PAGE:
It’s a tragedy, worthy of a play. Someone should write it, along the lines of “Mother Courage.” It’s a 100 Years War. Such a project interests me.


      • rlcrabb says:

        I think Ben wants something more along the lines of “Marat/Sade”…

        Marat always ready to stifle every scheme
        of the sons of the ass-licking dying regime
        We’ve got new generals, our leaders are new
        They sit and they argue and all that they do
        is sell their own colleagues and ride upon their backs
        and jail them, and break them, and give them all the axe

        Marat we’re poor, and the poor stay poor
        Marat please don’t make us wait anymore
        We want our rights and we don’t care how
        We want our revolution Now!

        • Steve Frisch says:

          You see Marat how we advance
          and now we begin to thin our own ranks
          Just as you told us so must above all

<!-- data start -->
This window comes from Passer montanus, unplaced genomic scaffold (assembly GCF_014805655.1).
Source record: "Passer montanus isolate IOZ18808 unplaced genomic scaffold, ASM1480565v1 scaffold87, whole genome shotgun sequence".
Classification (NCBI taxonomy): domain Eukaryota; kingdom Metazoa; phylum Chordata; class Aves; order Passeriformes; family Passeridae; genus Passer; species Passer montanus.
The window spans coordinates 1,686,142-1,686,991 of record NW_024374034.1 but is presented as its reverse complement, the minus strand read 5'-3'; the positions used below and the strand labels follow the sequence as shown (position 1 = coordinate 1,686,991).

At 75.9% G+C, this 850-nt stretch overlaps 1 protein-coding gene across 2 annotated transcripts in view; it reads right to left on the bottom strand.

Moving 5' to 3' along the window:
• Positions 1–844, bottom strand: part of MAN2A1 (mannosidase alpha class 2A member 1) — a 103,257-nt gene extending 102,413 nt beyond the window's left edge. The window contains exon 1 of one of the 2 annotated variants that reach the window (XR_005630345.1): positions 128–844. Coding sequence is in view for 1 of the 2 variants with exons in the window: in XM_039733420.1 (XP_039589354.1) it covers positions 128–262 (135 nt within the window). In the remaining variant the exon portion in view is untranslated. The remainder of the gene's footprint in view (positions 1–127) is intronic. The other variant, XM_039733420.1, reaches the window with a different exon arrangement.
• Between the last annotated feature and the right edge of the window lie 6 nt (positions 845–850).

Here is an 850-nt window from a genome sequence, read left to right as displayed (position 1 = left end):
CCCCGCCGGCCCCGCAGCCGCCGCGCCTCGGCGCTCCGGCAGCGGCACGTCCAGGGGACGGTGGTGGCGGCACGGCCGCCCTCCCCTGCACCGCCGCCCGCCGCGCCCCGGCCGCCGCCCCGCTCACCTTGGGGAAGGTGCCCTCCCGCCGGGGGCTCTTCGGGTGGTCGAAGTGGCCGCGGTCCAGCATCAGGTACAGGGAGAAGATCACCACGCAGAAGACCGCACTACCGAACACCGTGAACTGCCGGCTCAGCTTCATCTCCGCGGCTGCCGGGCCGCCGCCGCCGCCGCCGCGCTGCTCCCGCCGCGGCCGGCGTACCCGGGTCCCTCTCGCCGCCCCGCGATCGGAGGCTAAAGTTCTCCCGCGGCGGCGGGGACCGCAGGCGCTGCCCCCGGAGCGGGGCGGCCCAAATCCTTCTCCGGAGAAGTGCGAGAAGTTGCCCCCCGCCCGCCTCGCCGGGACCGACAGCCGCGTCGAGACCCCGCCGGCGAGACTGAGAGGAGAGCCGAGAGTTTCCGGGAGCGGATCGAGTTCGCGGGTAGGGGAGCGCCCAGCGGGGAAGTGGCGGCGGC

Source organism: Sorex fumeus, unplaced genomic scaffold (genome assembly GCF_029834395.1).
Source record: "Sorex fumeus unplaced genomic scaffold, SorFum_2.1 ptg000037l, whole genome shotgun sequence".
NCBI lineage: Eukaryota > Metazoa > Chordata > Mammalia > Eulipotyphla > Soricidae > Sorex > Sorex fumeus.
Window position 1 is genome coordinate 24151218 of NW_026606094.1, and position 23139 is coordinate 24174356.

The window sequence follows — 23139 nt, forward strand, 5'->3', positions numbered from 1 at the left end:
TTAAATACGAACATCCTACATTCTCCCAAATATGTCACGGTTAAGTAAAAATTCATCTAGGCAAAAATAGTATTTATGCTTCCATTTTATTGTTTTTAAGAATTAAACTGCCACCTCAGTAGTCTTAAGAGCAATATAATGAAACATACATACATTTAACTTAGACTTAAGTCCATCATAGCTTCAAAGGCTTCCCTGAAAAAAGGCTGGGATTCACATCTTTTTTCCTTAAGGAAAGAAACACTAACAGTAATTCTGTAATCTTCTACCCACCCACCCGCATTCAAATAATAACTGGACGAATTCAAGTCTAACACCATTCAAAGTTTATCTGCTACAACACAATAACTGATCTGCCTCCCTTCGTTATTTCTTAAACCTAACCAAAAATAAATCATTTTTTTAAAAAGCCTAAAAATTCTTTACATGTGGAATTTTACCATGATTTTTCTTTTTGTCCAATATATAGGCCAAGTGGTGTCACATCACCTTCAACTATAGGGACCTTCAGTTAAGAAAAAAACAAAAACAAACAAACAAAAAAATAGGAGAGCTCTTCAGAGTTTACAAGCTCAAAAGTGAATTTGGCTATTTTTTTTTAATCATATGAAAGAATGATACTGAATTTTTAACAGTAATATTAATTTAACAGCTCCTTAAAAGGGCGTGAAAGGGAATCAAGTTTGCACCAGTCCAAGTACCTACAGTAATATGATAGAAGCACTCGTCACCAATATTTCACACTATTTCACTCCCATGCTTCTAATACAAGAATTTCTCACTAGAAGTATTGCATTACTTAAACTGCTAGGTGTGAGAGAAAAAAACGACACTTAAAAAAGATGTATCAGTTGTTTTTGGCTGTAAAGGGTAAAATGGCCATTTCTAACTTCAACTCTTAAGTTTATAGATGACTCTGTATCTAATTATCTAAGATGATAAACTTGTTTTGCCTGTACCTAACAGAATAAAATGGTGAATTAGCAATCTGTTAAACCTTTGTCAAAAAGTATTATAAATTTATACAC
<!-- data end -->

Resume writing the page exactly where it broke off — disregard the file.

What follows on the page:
the weak and incapable go to the wall
          But then it is Danton bound and trussed
          who’s head is ready to roll in the dust
          The Jacobins now under Robespierre’s lead
          pursue the rich and their boundless greed
          But however many of them we kill
          they won’t let go of their realm until
          with their gold and their iron they lead our nation
          happily toward restoration
          Look Marat how they prosper and grow
          while even Robespierre is brought low
          Also perished has Jacques Roux
          who’s word in these circles was taboo
          Marat to comfort you let us now state
          that another great again is holding our fate
          With fanfare and drum rolls and looking smart
          a living example of well earned reward